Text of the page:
Author Will Storr takes a look at why conspiracy theorists, Holocaust deniers and UFO-spotters, etc. refuse to accept the facts in his new book.
He takes a tour of a Nazi death camp, goes on a UFO-spotting trip, and even a fossil excavation with a renowned creationist, all in the name of investigating outlandish belief systems.
Storr studies not only the thought process behind conspiracy theories, but also the unwavering rationalism of their opponents.
His result, ‘The Heretics: Adventures with the Enemies of Science’, has been described as hilarious and gripping in equal measure, owing to the characters he meets along the way.
Storr admits that some of the beliefs he came across were more offensive than others, but says ‘confirmation bias’ plays a large role in how we form our views.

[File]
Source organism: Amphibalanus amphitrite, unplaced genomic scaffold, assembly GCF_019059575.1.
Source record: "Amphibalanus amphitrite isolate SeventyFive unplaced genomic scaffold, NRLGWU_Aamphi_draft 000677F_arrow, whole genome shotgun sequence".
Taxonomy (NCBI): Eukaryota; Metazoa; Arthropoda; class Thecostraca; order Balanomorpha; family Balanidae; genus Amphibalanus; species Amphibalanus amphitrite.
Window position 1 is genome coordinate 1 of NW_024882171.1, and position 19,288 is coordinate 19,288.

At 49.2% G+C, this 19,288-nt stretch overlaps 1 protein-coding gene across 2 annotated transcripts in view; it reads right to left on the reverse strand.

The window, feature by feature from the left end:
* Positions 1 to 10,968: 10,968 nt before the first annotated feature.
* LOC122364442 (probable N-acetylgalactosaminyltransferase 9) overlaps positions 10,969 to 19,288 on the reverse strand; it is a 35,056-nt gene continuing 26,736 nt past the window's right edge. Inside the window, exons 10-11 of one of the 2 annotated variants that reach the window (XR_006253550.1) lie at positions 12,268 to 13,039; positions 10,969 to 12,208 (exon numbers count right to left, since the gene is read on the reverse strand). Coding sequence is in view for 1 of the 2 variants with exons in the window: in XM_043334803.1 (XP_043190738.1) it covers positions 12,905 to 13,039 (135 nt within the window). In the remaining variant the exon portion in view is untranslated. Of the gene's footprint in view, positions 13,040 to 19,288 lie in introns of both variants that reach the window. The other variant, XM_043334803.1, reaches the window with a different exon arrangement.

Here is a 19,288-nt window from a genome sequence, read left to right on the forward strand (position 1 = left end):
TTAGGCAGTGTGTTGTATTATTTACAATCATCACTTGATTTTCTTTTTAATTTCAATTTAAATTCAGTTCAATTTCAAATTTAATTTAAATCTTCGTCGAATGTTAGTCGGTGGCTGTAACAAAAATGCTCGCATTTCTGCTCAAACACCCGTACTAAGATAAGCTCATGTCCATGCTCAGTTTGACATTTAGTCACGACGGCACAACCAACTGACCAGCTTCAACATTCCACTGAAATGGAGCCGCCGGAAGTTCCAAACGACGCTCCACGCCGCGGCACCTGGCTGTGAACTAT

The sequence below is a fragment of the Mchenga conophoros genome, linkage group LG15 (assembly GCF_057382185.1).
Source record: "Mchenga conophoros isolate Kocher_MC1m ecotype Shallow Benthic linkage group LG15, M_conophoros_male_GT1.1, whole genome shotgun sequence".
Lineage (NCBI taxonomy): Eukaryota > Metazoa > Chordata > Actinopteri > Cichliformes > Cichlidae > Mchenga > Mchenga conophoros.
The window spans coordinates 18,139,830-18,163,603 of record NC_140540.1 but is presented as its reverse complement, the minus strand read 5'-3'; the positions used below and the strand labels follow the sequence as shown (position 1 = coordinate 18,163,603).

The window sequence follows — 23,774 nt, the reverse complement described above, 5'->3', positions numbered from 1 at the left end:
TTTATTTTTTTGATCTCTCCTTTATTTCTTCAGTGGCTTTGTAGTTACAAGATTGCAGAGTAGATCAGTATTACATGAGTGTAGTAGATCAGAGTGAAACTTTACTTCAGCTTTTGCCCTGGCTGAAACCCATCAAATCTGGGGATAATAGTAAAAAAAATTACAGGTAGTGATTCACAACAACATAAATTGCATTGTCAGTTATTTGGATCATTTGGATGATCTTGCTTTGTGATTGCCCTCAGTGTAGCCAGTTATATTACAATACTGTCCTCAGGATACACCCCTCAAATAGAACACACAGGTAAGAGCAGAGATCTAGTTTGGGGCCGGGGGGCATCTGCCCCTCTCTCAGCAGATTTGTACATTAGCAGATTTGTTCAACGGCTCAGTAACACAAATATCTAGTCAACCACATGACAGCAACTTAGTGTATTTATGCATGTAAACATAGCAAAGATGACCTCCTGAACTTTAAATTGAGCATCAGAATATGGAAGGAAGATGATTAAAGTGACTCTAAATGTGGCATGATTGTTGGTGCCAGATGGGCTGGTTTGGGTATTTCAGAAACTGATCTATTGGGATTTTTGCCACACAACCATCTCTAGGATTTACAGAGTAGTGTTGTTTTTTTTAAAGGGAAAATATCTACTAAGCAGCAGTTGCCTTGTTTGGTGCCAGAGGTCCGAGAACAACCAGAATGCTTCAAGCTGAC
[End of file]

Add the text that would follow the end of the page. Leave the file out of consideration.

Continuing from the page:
This means that many people subconsciously only choose evidence which supports their views, while selectively rejecting evidence which goes against them.
Storr studies not only the thought process behind conspiracy theories, but also the unwavering rationalism of their opponents. The article mentions how Storr talks to skeptics who eschew and decry homeopathy even though they haven’t read the studies, because we don’t want to believe it. No, that’s not really correct. We don’t buy homeopathy because MANY MANY qualified people have read the research and concluded it’s nonsense. Skeptics rely on scientific consensus. Homeopathy does not even make sense in terms of a mechanism. Some of these beliefs are wholly implausible and need more than someone saying “I want to believe” to justify taking them seriously.
I’m looking forward to reading this book. DN does book reviews, y’all. Drop us an email.